How to Choose A Mountain Bike
Over the years, mountain biking has evolved and changed to form many different types of riding, demanding bikes that perform incredibly well in their own unique discipline–whether that’s racing cross country, shredding local singletrack, or hitting jumps at the bike park. In turn, the bike industry has responded with frames, components, and whole systems that fit the needs of any rider.
That does come with some difficulties, however, as it gives the general public a plethora of options that can be difficult to choose from when buying a new bike.
1. What kind of riding do you want to do?
That might seem like an obvious question to some, but we actually get a lot of riders who aren’t exactly sure what kind of riding they’ll be doing. With bikes now mostly catering to one style or another, this is probably the most important question to ask.
Buying one style of bike doesn’t mean you can’t ride it in other disciplines. However, if you want a bike to take you on long rides and fast-paced pedaling sessions, for instance, you won’t want a heavy bike with a lot of suspension.
A bike in the “cross country” category is light and pedals efficiently, and would suit a ride as mentioned above. They typically run 29” tires for better climbing and rolling ability and are outfitted with less suspension for efficiency, around 80-120mm of travel.
Just like having fun with friends anywhere you go? A trail bike is designed to be a good all-around ride focused on enough suspension to have fun, but not too much to weigh you down. A trail bike typically has about 120-140mm of travel and 67-69 degree head tube angle, making it just playful enough for any trail.
If you still like to pedal, but find yourself climbing really just to go downhill, you will want to look at bikes in the “all-mountain” category. These bikes can be spec’d with lots of different tire sizes (we’ll come to that part later) but will have more suspension (typically 140-160mm), for stability on technical trails or steep downhills.
If you simply love chunky, steep, or sketchy descents, a bike within the “enduro” category might best suit you. Enduro bikes have even longer travel than all-mountain bikes and a slacked out geometry for increased stability on drops, jumps, and fast downhill sections, but they still have the ability to climb to the top.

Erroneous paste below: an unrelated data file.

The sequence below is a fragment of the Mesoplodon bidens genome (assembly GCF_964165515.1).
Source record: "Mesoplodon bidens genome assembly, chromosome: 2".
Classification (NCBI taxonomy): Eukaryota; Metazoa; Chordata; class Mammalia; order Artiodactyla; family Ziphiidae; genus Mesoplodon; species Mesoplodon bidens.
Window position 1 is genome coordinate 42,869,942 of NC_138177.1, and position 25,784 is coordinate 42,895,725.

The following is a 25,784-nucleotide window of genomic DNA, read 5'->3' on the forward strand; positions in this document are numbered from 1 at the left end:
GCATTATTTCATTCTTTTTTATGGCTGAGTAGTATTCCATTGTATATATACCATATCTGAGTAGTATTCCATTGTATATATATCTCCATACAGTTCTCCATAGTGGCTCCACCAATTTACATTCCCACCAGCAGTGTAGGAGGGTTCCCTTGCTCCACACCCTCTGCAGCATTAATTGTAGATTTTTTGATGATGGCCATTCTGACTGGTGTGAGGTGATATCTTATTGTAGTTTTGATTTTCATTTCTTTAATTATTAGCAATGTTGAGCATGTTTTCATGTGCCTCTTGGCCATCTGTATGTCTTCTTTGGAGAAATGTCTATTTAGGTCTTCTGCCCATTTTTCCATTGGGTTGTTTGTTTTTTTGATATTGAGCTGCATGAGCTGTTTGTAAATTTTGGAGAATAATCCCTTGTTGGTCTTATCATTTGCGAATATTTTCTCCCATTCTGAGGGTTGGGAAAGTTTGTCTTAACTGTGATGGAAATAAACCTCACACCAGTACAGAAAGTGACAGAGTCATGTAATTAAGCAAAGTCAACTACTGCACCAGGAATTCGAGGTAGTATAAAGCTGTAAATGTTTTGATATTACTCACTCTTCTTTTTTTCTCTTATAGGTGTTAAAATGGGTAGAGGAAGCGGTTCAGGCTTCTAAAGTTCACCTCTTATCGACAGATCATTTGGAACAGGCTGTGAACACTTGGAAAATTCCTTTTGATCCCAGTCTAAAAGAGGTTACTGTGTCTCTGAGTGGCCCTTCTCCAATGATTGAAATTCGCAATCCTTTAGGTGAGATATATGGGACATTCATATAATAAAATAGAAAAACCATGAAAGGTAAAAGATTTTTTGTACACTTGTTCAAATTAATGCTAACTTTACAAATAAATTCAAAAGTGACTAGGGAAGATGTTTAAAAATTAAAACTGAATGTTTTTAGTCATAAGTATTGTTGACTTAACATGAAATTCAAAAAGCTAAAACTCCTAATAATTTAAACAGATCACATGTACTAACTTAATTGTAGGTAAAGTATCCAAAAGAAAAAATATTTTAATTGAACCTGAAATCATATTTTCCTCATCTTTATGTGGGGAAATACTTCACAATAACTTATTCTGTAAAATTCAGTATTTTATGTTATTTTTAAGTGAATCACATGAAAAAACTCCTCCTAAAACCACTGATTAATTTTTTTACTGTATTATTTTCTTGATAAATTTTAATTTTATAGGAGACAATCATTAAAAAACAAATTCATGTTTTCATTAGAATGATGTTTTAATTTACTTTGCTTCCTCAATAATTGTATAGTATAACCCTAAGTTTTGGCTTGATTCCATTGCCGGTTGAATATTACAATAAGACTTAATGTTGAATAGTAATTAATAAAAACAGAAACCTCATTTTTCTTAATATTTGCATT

If nothing makes you happier than shredding as fast as you can and getting big air as you go, skipping the climb and driving your bike to the top, a downhill might be the bike of choice for you. Odds are though, if you don’t already know what a downhill bike is, it is probably not the kind of bike you are looking for.
2. What size wheels and tires do you want to run?
There’s no wrong answer when it comes to wheel size, and there’s evidence of that in the way trends have changed with the years. Two sizes now dominate the industry–29” and 27.5” (aka 650b).
The larger the wheel diameter, the easier it will roll–making 29ers the favorite among riders who want fast pedaling over a longer ride. 27.5” wheels handle a little tighter and accelerate faster, giving the bike a snappier, more responsive feel. The 27.5” wheels, then, are sometimes preferred by those riding tight, aggressive terrains.
27.5+ tires are popular among riders who want a smooth, confident ride. These are called “plus” tires and are typically 2.8” to 3.0” wide. This larger volume tire allows for a lower air pressure, creating a wide, grippy contact point that won’t slip or spin out while riding. You do lose a little maneuverability with larger tires, but if you like the traction and grip that comes with both wheels solid on the ground, plus size tires might suit you best.
Wheel sizes definitely ride differently so the best way to determine which size you prefer is to simply get out and ride a few bikes and see what you like most!
3. What kind of frame material do you want?
Bikes can be made of several different materials (steel, titanium, aluminum, carbon, bamboo, hardwood, etc.) but most consumers tend towards aluminum or carbon because of their light weights and generally lower costs.
Aluminum bikes are strong and stiff and, for the low-weight and level of performance, are much more affordable than other metals, making it the material of choice for many riders. Carbon fiber is more expensive to work with which bumps up costs quite a bit, but is widely used on higher end builds for a strong and light bike. Unlike metal bikes which can bend and remold into their shape, carbon is sometimes more brittle. If you tend to dent, crash, or otherwise damage other frames, an aluminum bike might be a better choice for you.
4. What’s your budget?
The bike industry isn’t cheap and we all know it. Buying direct from the manufacturer can save you lots of money, but you’ll still want to pay attention to what you are willing to spend on a new bike, as it will greatly influence your buying choices.
The price of a bike largely depends on the materials and technology that were used to manufacture the parts. The difficulty of working with the material (like carbon and titanium) make them more expensive parts, but can shave down weight and add strength. The complexity of the technology and engineering are also reasons frames or components might be more expensive.
Ready to roll?
These questions should have helped you narrow down all your bike options to just a few. Deciding which bike to pick from there now just depends on all the other little details you probably have already considered–color, size, availability, etc.
Still can’t decide which bike is right for you? Try out our Bike Finder and let our experts help you find the perfect bike!